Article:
Quartic Regression Calculator
The quartic regression calculator applies a 4th-order polynomial model to a set of x-y data. A higher-order polynomial is suitable when your data is more complicated than a cubic or quadratic equation can handle.
Read on to learn about:
- What is the quartic regression formula?
- How to use this quartic regression calculator.
- What is the difference between linear and polynomial regression?
Quartic regression formula
The quartic regression formula is a 4th-order polynomial, similar to the standard quadratic equation, but the two additional terms: and . Here is the general quartic formula:
Different complex lines with two turning points can be generated by changing the values through to , an example of which is shown below.
To obtain the values of these coefficients, an algorithm minimizes the difference between each data point's y-value and the y-value given by the quartic formula.
How well a quartic model fits your data is determined by all the errors between the model and the data and is called R2: For a perfect fit, R2 is equal to 1.
For more on the math behind quartic regression, please check out the polynomial regression calculator.
How to use the quartic regression calculator
To get a quartic regression model for your dataset, type in the x and y coordinates of each point into the calculator. You will need to enter at least 5 data points, and the calculator can accept a maximum of 30 data points (x, y pairs).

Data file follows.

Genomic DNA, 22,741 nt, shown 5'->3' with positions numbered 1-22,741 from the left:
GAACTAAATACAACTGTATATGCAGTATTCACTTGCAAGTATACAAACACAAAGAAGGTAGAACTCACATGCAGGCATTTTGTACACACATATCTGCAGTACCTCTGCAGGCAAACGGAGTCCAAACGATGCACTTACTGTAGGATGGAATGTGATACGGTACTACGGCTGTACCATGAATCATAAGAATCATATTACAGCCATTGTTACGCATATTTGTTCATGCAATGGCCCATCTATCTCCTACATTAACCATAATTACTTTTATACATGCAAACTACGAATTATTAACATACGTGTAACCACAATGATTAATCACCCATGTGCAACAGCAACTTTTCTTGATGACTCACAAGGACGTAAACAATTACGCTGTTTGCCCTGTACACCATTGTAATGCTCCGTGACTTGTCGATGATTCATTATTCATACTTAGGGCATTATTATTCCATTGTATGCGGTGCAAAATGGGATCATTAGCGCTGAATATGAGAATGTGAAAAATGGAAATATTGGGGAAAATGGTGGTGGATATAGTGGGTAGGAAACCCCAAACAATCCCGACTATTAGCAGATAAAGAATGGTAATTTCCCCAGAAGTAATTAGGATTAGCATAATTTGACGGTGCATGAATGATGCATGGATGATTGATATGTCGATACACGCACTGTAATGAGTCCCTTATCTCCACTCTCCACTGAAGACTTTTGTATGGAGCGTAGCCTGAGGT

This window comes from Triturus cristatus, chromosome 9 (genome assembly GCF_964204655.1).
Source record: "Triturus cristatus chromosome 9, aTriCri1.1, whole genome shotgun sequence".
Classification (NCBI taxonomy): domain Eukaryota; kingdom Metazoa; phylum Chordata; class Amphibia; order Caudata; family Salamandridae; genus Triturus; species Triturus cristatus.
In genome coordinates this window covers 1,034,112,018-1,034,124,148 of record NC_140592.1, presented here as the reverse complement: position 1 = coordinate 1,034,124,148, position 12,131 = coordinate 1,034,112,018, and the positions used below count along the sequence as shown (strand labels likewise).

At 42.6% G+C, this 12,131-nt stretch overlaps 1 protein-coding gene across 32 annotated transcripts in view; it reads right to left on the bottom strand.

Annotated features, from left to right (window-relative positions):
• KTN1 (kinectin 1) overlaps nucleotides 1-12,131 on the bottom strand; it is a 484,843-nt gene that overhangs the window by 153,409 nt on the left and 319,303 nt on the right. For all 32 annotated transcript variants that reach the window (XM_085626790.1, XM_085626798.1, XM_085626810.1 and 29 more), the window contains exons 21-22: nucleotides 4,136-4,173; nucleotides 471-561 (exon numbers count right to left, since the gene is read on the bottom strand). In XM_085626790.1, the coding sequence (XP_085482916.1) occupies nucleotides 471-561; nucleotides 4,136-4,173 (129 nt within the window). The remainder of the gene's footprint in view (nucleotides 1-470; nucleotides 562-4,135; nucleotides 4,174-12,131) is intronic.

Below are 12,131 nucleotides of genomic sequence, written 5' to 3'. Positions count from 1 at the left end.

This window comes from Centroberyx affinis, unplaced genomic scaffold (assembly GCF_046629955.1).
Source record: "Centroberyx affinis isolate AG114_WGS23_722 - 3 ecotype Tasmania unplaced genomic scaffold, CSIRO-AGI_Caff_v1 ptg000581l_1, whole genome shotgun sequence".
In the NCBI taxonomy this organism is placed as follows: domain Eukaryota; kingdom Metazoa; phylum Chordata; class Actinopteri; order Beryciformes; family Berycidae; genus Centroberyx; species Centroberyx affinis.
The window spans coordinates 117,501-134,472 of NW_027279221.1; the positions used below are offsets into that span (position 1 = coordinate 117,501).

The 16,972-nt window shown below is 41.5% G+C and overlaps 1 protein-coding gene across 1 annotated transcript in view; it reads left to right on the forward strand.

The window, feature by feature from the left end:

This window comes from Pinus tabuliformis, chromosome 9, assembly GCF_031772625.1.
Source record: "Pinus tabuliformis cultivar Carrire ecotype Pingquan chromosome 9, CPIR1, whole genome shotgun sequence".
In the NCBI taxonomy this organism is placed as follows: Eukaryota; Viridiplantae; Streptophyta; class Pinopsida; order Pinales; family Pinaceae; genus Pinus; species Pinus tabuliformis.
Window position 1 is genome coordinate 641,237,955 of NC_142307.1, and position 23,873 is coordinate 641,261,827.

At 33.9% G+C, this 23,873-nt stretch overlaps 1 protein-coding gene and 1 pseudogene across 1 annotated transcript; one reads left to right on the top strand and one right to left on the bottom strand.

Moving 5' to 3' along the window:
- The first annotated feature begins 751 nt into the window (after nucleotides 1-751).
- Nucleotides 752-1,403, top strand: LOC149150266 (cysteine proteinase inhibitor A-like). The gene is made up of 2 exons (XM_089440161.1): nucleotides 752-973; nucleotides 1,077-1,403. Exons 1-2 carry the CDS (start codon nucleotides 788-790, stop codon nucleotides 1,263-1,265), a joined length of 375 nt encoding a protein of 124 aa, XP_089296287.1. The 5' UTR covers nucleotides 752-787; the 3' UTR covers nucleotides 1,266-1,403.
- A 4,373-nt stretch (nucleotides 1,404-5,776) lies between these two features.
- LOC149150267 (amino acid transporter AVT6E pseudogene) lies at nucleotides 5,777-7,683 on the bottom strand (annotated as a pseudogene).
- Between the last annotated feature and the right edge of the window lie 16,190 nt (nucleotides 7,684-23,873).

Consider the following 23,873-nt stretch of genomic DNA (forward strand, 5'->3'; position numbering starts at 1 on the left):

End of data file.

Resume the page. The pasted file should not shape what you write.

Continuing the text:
The results section gives you all the coefficients of the quartic equation and how well the model fits the data.
You can use the
advanced mode of the calculator to change the precision of the coefficients.
Other regression calculators
Here are some other polynomial-based regression calculators that you might find useful:
What is a quartic function?
A quartic function is a 4th-order polynomial consisting of five terms:
y = a₄x⁴ + a₃x³ + a₂x² + a₁x + a₀
Such a function has three critical, or turning, points and four real roots (found at points where the function crosses the x-axis).
What is the difference between linear and polynomial regression?
In linear regression, we assume that the data best fit a straight line. Polynomial regression uses higher-order x-axis terms so that we can model more complex data.
Generally, if you get a poor fit between data and model, try the next order of polynomial regression or another function (for example, the exponential function).